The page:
Incarcerated workers strike against US prison slavery, with lessons for UK rank and file

By Atticus Stonestrom

On Tuesday, August 21st, 2018 – exactly forty-seven years after the murder of radical prison organizer George Jackson – incarcerated workers in nearly twenty states began a multi-week strike across dozens of branches of prison labour. The striking workers are protesting the incredible scale and barbarity of American prison slavery, an institution that has remained legal and untouched even after the passage of the Thirteenth Amendment in 1865, which formally abolished chattel slavery and forced labour in most sectors of American society.

Developed from these roots without judicial checks, prison slavery has today become a backbone of the American penal system, and, of a population of around two million total inmates, nearly a million carry out compulsory labour. Incarcerated workers are employed in a wide variety of work in both the private and public sector, taking on jobs that range from maintenance to manufacturing to firefighting, and the average wage in many states can run as low as 33 cents an hour, with hundreds of thousands of workers earning less than five dollars a day.

Due to the inherent challenges of prison communication and further clampdowns initiated in response to the strike, it is difficult to estimate the action’s size, but a similar national prison strike in 2016 had an estimated 24,000 participants, and comparable numbers are assumed this year. There have been extensive shows of solidarity both within the United States – comprising mostly mass demos and coordinated phone zaps to local policy makers – and from around the world – including a “revolutionary salute” from imprisoned Fatah activists in Israel.

The strike is intended to last until September 20th, the anniversary of the 1971 Attica Uprising, during which over a thousand inmates in New York’s Attica Correctional Facility seized control of the prison, taking guards as hostages, and for four days negotiated substantial improvements to living conditions and legal rights in the New York prison system. Drawing on this uprising and previous prison strikes in the last decade as influences, the strike today is one of the largest industrial actions in the United States in recent memory, and as such merits extensive analysis and attention.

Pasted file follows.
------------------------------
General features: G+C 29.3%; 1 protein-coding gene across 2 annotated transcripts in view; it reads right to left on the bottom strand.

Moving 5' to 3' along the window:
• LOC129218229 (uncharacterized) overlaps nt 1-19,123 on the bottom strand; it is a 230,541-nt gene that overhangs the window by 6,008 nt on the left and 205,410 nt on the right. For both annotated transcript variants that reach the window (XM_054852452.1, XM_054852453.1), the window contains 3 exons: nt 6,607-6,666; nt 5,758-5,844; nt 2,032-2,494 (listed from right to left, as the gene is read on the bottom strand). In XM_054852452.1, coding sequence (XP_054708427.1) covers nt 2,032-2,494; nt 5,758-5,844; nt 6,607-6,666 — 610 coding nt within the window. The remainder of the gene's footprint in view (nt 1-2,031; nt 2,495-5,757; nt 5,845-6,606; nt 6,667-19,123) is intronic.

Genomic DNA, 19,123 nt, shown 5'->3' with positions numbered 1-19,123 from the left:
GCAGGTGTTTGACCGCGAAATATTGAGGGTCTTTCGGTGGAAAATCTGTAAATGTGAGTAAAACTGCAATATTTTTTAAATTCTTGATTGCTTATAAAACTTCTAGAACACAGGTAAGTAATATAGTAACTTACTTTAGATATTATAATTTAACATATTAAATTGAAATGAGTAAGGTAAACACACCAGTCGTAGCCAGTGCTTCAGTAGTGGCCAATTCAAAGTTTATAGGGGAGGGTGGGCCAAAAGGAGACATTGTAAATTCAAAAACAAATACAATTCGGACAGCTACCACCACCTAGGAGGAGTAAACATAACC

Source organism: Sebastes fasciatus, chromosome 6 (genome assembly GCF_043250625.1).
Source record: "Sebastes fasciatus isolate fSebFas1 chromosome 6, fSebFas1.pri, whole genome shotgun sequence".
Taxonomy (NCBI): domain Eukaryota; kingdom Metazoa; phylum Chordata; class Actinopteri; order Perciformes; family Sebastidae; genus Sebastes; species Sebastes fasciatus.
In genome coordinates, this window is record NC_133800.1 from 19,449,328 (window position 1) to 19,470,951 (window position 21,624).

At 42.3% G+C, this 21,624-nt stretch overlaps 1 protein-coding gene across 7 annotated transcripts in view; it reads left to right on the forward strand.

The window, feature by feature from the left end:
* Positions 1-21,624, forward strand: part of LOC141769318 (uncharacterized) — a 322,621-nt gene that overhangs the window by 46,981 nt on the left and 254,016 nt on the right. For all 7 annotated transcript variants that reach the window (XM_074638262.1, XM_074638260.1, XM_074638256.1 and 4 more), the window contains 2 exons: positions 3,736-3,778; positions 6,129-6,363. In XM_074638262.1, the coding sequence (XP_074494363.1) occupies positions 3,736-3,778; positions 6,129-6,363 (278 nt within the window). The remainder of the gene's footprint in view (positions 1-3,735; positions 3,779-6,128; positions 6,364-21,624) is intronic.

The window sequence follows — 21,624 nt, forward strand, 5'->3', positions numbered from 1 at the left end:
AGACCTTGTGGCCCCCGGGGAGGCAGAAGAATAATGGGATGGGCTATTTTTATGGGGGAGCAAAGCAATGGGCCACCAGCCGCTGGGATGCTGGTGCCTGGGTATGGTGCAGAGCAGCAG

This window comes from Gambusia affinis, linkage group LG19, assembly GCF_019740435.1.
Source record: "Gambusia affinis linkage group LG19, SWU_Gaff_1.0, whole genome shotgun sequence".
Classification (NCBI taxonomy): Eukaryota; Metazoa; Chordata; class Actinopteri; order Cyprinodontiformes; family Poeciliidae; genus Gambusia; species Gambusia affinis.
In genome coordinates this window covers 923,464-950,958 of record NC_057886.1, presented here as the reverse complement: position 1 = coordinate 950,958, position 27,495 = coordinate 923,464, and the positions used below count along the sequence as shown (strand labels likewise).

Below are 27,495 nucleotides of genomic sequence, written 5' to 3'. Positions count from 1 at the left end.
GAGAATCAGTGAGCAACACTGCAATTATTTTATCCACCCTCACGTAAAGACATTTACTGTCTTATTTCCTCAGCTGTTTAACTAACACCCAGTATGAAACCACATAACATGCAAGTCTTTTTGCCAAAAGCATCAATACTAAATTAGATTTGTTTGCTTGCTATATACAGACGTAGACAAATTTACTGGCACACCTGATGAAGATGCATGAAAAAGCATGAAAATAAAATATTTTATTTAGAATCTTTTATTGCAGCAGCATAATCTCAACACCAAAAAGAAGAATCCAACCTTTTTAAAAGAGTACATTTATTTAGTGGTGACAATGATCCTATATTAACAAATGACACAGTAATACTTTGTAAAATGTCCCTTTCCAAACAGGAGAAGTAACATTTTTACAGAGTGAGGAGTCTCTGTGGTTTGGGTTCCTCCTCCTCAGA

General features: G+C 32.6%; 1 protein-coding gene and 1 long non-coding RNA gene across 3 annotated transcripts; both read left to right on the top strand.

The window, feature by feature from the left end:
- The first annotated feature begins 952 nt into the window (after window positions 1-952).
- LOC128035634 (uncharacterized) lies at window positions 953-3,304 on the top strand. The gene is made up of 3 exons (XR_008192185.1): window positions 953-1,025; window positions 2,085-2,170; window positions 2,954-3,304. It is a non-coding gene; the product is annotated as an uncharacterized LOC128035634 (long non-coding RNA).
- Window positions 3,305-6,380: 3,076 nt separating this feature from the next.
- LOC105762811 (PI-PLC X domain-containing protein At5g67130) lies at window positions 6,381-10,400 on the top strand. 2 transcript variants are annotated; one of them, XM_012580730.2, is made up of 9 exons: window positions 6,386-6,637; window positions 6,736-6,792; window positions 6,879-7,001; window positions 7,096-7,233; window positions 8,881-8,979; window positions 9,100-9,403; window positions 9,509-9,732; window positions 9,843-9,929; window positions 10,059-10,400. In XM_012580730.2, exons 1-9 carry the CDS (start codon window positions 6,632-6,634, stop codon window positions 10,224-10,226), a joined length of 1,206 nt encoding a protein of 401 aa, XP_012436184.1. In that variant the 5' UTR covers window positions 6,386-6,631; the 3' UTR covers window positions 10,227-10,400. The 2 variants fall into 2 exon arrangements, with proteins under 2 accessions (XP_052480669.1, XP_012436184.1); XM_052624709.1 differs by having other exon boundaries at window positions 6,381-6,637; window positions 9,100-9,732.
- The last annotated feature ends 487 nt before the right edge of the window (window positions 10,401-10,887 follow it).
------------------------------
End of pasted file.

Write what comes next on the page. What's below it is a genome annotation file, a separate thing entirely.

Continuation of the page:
In general, the modern prison is an indispensable instrument of capital, and for American industry serves a twofold purpose. First, it takes as a primary role the attenuation of capitalism’s internal contradictions. Property crimes, especially grand or petty theft, exemplify this most obviously. So too do drug offenses, which account for the overwhelming plurality of prisoners – a staggering 46 percent. Demand, especially for harder drugs like heroin or crack cocaine, is kept artificially high by widespread poverty, and supply is provided by robust drug distribution networks operating in a standard capitalist model. Immigration crimes, responsible for 6 percent of the United States’ prison population, are a straightforward consequence of closed borders.

In total, material and socioeconomic conditions  – dubbed by Emma Goldman “the most poisonous germs of crime” – account explicitly for nearly three quarters of all American prisoners, and implicitly for even more. Prisons, in other words, are most fundamentally a means of suppressing the dissent and unrest that arise in response to an exploitative mode of production.

The parallel role to this, and the one filled by prison slavery today, lies in providing access to cheap and easily controllable labour. This function has a long history in the Anglo-American commercial tradition, and, indeed, American prisons today can trace their intellectual origin immediately back to workhouses first constructed in Britain in the early days of industrialization. The development of privatized, for-profit prisons – which abandon even the pretense of “reform” or “deterrence” – is the natural extension of this lineage.

In short, therefore, contemporary prisons and contemporary prison labour are an intrinsic and inextricable feature of capitalism, and effective demands for change must therefore be accompanied by a broader anti-capitalist politics that firmly resists the temptations of opportunism or reformism.

This is a quality that the strikes have cultivated with remarkable success. The ten demands listed in the official strike platform are cogent and incisive, emphasizing fair wages and better conditions for incarcerated workers, an end to racist policing laws, and political rights and financial support for current and former inmates. But the crux of the strike lies not in these demands – most of which cannot even be granted by prison authorities themselves – but instead in a broader indictment of the prison system as a whole.